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By the end of 2013, most U.S. employees were fed up with work and had started searching for new jobs on their smartphones. In 2014, across the workforce, more employees used mobile applications, mobile devices and mobile phones to get their jobs done.
These trends dominated the top five most-read
SHRM Online HR technology articles from 2014:
That’s It, I Quit! Where’s My Cellphone?
Jobvite’s online survey of 2,135 adults, conducted in December 2013, found that 71 percent of the U.S. labor force was “willing to wander.” That figure included unemployed people and the 51 percent of employed workers who were actively looking for or open to new positions.
“People are now looking for jobs all the time, and they’re using their mobile device to do so,” Jobvite President and CEO Dan Finnigan told
SHRM Online. “They’re doing it throughout the day. They’re doing it in bed; they’re doing it while eating; they’re doing it in the bathroom”—and at work.
Mobile Apps at Work: A Definitive Trend for 2014
In a webinar, HR software developer PeopleMatter reported that mobile applications were the No. 1 workforce trend that would be good or bad for brands in 2014.
Why mobile apps? Well, for one, more and more people are tethered to the Internet from the palms of their hands. According to the Pew Internet & American Life Project, 56 percent of American adults have smartphones. Most cellphone users (67 percent) check their phones for calls, messages or alerts—“even when they don’t notice their phone ringing or vibrating,” Pew reported.
Using Social Media to Hire? Not so Fast
There are so many legal pitfalls to avoid when using social media in the candidate sourcing and screening processes that some HR professionals might wonder whether it’s worth all the trouble.
The answer is yes—if it’s done carefully. Social media can significantly expand the universe of applicants and shed valuable light on job candidates when recruiters use a disciplined approach, experts say. Laws and regulations tend to lag behind changes in social media and HR, but sound social media policies can help keep hiring and screening practices viable. And social media can help organizations remain competitive for top talent.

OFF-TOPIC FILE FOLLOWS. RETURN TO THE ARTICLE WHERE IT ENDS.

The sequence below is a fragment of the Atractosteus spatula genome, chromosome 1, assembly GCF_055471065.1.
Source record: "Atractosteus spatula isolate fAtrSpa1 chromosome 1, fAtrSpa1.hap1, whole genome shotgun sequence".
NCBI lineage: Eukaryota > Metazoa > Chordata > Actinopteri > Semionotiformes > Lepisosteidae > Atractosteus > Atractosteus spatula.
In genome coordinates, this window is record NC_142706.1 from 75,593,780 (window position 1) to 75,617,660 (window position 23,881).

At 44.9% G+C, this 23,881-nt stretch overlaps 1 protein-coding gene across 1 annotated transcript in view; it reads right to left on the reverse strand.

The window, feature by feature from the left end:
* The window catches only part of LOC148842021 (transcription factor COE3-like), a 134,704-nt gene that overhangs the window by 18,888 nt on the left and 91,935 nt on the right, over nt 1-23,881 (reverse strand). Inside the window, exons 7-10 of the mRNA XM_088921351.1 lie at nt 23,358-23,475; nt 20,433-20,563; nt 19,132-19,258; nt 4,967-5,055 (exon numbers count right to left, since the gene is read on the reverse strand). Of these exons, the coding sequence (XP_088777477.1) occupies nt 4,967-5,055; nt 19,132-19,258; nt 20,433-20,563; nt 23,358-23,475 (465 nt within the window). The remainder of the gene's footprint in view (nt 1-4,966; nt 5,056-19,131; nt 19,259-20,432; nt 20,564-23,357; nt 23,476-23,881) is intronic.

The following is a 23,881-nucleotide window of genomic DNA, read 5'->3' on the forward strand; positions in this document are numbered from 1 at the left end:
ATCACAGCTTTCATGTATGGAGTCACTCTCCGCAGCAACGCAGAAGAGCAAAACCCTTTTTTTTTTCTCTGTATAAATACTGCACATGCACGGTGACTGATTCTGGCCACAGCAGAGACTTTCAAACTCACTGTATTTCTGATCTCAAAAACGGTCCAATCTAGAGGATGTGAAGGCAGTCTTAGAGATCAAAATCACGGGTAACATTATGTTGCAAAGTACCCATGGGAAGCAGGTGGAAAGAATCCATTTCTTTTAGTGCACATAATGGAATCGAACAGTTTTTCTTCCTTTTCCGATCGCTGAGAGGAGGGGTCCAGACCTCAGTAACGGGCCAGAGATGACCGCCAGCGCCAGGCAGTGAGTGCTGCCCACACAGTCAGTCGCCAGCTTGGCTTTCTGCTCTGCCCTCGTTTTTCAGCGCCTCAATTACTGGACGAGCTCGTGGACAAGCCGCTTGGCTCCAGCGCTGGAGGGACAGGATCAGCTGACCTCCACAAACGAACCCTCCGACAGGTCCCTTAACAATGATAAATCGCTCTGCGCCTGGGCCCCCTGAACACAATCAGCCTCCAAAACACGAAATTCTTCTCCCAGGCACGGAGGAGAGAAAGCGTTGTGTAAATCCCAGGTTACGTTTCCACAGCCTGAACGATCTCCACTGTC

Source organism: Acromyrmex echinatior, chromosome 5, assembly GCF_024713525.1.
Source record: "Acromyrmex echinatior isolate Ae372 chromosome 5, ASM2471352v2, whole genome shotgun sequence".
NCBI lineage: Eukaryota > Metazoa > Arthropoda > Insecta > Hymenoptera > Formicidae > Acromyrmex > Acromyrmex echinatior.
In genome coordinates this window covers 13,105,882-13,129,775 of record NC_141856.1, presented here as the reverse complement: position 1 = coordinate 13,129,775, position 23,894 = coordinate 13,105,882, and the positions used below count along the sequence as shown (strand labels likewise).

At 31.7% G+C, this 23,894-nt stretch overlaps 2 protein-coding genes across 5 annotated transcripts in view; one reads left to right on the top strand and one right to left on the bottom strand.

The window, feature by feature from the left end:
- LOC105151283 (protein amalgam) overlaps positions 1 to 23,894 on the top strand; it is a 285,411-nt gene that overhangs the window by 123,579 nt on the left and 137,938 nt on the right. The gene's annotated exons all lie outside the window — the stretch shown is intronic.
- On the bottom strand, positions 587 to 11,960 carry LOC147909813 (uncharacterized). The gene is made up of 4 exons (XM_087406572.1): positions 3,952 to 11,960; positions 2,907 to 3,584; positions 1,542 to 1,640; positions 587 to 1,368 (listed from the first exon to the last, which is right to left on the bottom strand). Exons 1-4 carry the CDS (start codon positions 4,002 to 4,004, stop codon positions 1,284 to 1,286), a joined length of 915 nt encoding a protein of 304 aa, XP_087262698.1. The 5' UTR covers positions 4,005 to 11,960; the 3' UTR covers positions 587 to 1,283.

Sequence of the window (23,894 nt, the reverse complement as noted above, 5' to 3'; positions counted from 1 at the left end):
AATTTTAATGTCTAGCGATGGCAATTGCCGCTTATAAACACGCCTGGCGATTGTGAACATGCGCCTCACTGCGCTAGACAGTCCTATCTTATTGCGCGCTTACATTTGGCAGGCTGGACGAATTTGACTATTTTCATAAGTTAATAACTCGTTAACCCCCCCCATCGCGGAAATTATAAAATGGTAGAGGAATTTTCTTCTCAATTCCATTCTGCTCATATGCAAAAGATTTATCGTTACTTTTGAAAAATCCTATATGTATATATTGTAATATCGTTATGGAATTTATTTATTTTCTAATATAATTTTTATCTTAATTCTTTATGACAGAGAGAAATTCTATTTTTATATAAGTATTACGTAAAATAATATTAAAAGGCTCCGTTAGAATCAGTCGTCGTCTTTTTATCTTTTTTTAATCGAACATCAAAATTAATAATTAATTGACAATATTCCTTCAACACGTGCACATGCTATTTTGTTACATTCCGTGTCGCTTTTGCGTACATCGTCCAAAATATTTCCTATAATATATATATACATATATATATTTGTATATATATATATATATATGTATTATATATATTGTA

States Crack Down on Social Media Snooping
In an age where people often share their most private thoughts online—without first considering who will see them—lawmakers and experts say states are leading the charge to safeguard individual privacy rights since the federal government has yet to step in. New Hampshire became the 18th state in the country—the sixth in 2014—to bar employers from requesting access to the personal social media accounts of present or prospective employees. Similar legislation has either been introduced or is pending in at least 28 states, according to the National Conference of State Legislatures.
Telecommuting Grows, Despite High-Profile Defections
Yahoo’s controversial move in early 2013 to bar employees from telecommuting and Best Buy’s subsequent decision to limit its work-from-home options may have created the impression that telework is losing favor among U.S. employers. Yet several forecasts in recent years have predicted continued vigorous expansion in telecommuting.
Aliah D. Wright is an online editor/manager for SHRM.
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